Bishops United Against Gun Violence is a group of nearly 100 Episcopal bishops working to curtail the epidemic of gun violence in the United States. The network was formed in early 2013 after mass shootings in 2012 at a Sikh Temple in Oak Creek, Wisconsin, and at Sandy Hook Elementary School in Newtown, Connecticut.
We believe in a God of life in the face of death who calls our church to speak and act decisively against the unholy trinity of poverty, racism and violence. In the struggle against these evils, our group offers four contributions:
• public liturgy including processions, vigils and prayers services to commemorate the dead and inspire the living
• spiritual support for those living with gunshot wounds, with grief, with fear and with the temptation of hopelessness, and advocacy for broader and easier access to mental health services for those at risk of suicide
• sound teaching for those yearning to bring an ethic of Christian compassion and concern for the common good to bear on debates regarding unjust economic and legal structures, public safety, individual rights and our responsibilities to one another as children of God
• persistent advocacy for common sense gun safety measures that enjoy the support of gun owners and non-gun owners alike, such as:
o handgun purchaser licensing
o background checks on all gun purchasers
o restrictions on gun ownership by domestic abusers
o classification of gun trafficking as a federal crime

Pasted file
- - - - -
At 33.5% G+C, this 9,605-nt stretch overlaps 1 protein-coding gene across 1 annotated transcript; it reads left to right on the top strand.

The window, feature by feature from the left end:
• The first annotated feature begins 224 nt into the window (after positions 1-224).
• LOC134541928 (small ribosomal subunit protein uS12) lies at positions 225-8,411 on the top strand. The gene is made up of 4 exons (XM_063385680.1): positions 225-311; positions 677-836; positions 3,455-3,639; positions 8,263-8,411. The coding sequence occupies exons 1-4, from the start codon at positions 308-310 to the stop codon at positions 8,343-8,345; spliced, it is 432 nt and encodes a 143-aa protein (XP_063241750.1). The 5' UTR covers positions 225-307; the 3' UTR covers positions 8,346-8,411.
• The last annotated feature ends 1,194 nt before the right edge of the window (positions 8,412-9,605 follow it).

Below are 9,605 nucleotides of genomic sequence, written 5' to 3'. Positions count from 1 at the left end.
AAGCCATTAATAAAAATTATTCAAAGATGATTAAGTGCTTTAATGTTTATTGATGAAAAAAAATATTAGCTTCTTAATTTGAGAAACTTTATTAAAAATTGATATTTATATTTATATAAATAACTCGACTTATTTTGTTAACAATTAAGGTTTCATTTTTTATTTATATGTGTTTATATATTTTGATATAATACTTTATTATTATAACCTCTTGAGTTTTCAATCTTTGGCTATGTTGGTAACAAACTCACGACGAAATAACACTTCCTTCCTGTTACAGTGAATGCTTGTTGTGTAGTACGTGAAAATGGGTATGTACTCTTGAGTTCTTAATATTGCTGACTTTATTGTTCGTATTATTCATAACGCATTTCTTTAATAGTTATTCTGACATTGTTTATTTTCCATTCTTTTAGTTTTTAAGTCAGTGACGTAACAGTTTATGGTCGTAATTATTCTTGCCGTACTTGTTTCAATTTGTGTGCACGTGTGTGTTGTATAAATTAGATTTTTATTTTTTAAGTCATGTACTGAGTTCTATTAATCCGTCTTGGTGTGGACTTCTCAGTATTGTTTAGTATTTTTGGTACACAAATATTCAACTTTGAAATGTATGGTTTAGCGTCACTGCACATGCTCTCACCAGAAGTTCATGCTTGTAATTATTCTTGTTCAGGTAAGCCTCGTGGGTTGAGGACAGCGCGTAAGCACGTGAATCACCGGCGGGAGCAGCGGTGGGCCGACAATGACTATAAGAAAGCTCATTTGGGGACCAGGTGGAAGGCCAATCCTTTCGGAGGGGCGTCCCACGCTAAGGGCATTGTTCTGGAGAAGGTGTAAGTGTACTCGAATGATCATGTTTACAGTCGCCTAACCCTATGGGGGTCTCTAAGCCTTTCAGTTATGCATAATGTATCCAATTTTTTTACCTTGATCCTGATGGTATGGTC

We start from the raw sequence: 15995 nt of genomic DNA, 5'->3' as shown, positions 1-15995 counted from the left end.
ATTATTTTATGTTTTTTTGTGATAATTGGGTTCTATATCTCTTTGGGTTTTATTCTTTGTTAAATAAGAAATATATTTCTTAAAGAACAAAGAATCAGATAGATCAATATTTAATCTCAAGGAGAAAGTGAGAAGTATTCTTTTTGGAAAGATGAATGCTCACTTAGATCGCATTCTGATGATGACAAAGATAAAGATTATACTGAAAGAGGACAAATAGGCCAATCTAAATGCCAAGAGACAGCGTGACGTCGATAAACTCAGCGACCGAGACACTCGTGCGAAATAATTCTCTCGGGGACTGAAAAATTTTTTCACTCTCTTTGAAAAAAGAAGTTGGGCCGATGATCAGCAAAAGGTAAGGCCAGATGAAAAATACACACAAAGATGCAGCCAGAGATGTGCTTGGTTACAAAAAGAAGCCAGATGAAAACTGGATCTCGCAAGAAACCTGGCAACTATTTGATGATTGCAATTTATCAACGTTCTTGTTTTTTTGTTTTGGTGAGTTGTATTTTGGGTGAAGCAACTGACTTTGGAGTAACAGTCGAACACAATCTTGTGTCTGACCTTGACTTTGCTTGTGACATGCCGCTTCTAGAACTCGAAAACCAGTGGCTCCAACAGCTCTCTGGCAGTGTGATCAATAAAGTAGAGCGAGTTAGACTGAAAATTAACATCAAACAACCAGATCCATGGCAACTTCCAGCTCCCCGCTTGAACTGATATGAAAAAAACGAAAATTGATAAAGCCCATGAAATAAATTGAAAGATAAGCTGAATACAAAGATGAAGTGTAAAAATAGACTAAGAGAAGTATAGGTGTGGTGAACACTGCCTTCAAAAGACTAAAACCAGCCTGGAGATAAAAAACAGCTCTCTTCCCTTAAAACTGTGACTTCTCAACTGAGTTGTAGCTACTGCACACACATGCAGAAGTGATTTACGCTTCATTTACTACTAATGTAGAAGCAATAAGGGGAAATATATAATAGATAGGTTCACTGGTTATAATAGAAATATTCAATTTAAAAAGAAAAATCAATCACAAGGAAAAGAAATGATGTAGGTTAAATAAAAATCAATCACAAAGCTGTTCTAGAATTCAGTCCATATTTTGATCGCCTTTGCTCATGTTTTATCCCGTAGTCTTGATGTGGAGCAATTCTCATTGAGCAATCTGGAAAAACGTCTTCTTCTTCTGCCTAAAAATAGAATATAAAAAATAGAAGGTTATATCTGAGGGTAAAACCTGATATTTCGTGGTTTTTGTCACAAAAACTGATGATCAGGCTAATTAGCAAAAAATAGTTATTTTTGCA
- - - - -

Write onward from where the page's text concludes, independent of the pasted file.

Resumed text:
o encouragement for the development of “smart gun” technology
o federal funding for research into gun violence prevention strategies
o safe storage of firearms
If the movement to curtail gun violence and promote public safety is to succeed, we must call people of good will together under a common banner. We must create experiences through which grief, fear, rage and despair can be transformed into patient and hopeful resolve. We must ground our arguments in an ethic of shared responsibility, support them with clear logic and credible data, and articulate them with charity to those with whom we disagree. And we must be willing to continue speaking when it seems our words make no difference.
To these urgent tasks, we offer particular gifts of our church—its long experience in crafting moving ritual; its devotion to providing pastoral care to those in duress; its history of reasoning theologically about contemporary concerns; and its willingness to follow Jesus in speaking truth, especially when truth is out of season.